Doubtless members will have their own thoughts on this question of, why are amateur football and football clubs in danger of disappearing ? Sad days.

There are doubtless a number of reasons why the younger generations don't show an interest these days. It beats me. I was brought up in a generation that was very competitive. You've got to stand on your own two feet son and make a way for yourself in the world, there's no one out there who will do it for you - was dad's advice to me. Get qualifications and work hard son, the world does not owe you a living. Hence competitiveness I guess.

Many, many different reasons both social and economic why grassroots sport (not just football) is dwindling across the country. It's certainly not just a Cornish issue, and it has been talked about many times on this forum. 

I believe that there is still a strong interest in playing football at youth level though. Very interesting interview with a coach from Truro Grasshoppers on the CS Podcast this week, seemed to me that the club is thriving in terms of numbers (as are other clubs in the area), but there is just nowhere to play in the city. The loss of local authority playing facilities, and the degradation of those that remain, must be a legacy of cuts to council budgets over the last 12 years or so (with worse to come).

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2 hours ago, Way Of The Park said:

Many, many different reasons both social and economic why grassroots sport (not just football) is dwindling across the country. It's certainly not just a Cornish issue, and it has been talked about many times on this forum. 

I believe that there is still a strong interest in playing football at youth level though. Very interesting interview with a coach from Truro Grasshoppers on the CS Podcast this week, seemed to me that the club is thriving in terms of numbers (as are other clubs in the area), but there is just nowhere to play in the city. The loss of local authority playing facilities, and the degradation of those that remain, must be a legacy of cuts to council budgets over the last 12 years or so (with worse to come).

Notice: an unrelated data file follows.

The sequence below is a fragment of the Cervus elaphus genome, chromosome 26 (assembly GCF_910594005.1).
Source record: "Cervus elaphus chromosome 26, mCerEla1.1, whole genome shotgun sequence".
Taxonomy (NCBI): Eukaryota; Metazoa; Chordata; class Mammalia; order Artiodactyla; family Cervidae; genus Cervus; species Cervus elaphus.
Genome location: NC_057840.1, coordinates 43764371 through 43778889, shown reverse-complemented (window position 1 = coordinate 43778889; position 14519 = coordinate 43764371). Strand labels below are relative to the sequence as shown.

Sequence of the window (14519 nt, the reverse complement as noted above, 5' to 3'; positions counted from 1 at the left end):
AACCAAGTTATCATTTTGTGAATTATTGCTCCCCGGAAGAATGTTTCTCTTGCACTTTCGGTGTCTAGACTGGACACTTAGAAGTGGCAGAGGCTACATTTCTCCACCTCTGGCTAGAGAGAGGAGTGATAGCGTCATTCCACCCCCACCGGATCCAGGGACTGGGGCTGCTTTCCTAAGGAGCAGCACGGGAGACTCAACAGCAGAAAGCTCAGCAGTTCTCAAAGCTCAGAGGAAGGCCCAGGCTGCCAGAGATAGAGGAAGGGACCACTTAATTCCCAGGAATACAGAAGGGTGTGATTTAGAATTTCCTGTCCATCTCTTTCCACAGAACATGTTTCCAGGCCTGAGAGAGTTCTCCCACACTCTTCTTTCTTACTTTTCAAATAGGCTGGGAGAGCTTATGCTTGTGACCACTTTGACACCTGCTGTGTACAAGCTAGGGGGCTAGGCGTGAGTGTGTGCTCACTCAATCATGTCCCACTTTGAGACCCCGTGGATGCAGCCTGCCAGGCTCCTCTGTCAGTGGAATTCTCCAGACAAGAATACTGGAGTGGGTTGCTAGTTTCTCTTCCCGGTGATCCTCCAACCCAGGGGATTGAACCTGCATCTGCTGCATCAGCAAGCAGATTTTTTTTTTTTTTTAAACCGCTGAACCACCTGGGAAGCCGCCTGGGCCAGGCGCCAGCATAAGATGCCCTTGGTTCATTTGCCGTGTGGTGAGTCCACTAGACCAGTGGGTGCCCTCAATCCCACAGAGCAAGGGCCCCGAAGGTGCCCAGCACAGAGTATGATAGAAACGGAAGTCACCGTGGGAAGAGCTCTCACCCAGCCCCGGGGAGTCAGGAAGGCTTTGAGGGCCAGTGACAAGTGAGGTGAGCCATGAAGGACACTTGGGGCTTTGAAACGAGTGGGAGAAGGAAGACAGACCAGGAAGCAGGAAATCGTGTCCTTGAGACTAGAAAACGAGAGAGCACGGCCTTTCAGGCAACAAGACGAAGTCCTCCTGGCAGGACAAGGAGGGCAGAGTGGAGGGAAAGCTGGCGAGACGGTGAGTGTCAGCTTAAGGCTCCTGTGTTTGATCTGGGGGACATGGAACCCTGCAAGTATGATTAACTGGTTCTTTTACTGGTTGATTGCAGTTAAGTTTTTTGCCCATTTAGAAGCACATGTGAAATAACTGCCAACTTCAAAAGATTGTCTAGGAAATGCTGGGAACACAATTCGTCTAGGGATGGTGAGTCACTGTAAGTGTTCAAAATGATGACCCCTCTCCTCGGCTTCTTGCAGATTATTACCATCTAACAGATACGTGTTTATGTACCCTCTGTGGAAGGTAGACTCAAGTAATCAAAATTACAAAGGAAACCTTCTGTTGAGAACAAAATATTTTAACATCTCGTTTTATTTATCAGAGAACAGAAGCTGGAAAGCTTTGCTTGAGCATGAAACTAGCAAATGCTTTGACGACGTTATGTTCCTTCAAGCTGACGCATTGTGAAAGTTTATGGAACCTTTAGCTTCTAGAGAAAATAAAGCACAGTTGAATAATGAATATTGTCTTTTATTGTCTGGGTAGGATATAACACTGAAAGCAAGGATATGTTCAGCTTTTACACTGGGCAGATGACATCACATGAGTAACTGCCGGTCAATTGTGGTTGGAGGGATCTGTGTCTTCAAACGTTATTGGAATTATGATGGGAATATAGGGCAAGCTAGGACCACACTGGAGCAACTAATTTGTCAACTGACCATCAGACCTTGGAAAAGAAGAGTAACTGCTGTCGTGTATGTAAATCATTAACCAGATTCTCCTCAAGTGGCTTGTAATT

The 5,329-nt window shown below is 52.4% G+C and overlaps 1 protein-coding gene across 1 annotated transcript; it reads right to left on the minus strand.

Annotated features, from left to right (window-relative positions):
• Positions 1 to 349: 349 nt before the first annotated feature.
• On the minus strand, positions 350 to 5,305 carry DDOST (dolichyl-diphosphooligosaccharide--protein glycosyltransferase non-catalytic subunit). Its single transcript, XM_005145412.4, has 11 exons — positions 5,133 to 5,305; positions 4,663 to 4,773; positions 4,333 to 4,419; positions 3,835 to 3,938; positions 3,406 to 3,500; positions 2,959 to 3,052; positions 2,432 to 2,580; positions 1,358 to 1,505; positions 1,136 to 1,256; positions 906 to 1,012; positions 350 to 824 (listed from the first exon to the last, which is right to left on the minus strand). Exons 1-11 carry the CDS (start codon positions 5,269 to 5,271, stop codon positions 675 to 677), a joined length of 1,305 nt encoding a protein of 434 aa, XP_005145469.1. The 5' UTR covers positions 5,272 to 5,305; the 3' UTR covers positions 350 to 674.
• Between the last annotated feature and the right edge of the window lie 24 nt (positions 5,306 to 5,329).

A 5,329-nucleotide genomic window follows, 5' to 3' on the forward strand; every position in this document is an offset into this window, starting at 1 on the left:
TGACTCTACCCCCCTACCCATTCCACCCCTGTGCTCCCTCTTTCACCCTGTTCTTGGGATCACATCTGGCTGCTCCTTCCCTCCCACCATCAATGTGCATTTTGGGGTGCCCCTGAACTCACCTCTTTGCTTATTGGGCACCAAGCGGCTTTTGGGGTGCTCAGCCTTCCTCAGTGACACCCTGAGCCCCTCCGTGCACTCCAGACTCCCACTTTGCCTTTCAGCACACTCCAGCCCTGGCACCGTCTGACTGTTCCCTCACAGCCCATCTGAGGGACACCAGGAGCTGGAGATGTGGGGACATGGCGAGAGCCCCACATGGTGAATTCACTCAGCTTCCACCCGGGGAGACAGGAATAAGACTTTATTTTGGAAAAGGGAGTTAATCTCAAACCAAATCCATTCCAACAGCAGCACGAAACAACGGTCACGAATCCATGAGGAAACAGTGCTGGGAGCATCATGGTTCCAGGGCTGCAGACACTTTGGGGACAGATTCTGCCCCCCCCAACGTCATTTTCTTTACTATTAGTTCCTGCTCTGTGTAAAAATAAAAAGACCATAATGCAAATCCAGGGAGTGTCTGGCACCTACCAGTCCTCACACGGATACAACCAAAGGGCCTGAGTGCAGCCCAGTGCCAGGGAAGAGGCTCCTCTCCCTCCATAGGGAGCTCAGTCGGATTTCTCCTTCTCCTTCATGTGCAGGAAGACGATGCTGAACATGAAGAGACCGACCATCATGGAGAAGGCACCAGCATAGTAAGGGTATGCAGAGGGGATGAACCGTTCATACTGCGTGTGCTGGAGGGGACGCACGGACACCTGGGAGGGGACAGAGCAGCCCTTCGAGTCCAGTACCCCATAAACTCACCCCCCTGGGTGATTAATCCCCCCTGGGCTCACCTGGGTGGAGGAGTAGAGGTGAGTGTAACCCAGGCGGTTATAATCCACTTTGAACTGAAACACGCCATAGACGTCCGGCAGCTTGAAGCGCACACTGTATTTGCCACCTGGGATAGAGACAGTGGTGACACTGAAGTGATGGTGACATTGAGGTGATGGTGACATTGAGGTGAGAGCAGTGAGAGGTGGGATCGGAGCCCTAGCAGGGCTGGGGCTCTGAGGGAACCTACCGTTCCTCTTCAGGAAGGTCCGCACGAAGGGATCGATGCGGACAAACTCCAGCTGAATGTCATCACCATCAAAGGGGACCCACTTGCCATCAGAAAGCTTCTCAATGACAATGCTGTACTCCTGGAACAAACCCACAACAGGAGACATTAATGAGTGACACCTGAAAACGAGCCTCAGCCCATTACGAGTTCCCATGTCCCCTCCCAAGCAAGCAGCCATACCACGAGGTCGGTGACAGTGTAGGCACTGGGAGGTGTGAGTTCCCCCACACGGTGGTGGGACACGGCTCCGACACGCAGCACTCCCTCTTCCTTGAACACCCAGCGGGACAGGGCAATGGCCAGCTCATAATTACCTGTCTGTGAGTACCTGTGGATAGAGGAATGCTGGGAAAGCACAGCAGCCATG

Good to hear your belief that there is still strong interest at youth level WOTP. Sad but true I guess regarding loss of playing field availability these days. 

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42 minutes ago, Keith B said:

Good to hear your belief that there is still strong interest at youth level WOTP. Sad but true I guess regarding loss of playing field availability these days. 

Anecdotal evidence from what I see on the various parks near where I live, and what family members with school age children tell me, is that age group football for both boys and girls is in pretty good health. It's post 16 when participation tails off. Said it before, but a bit of digging and research by the Cornish FA (for example) to get hard stats and reasons behind this would be very useful. Especially if you are serious about addressing it. 

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I'm sure this problem is nationwide but  the FA Fulltime for league makes interesting reading when I look at team sheets posted on my particular league site . There's a terrific amount of players in their 40's still playing  but very few under 18's . What does the future hold for village football ?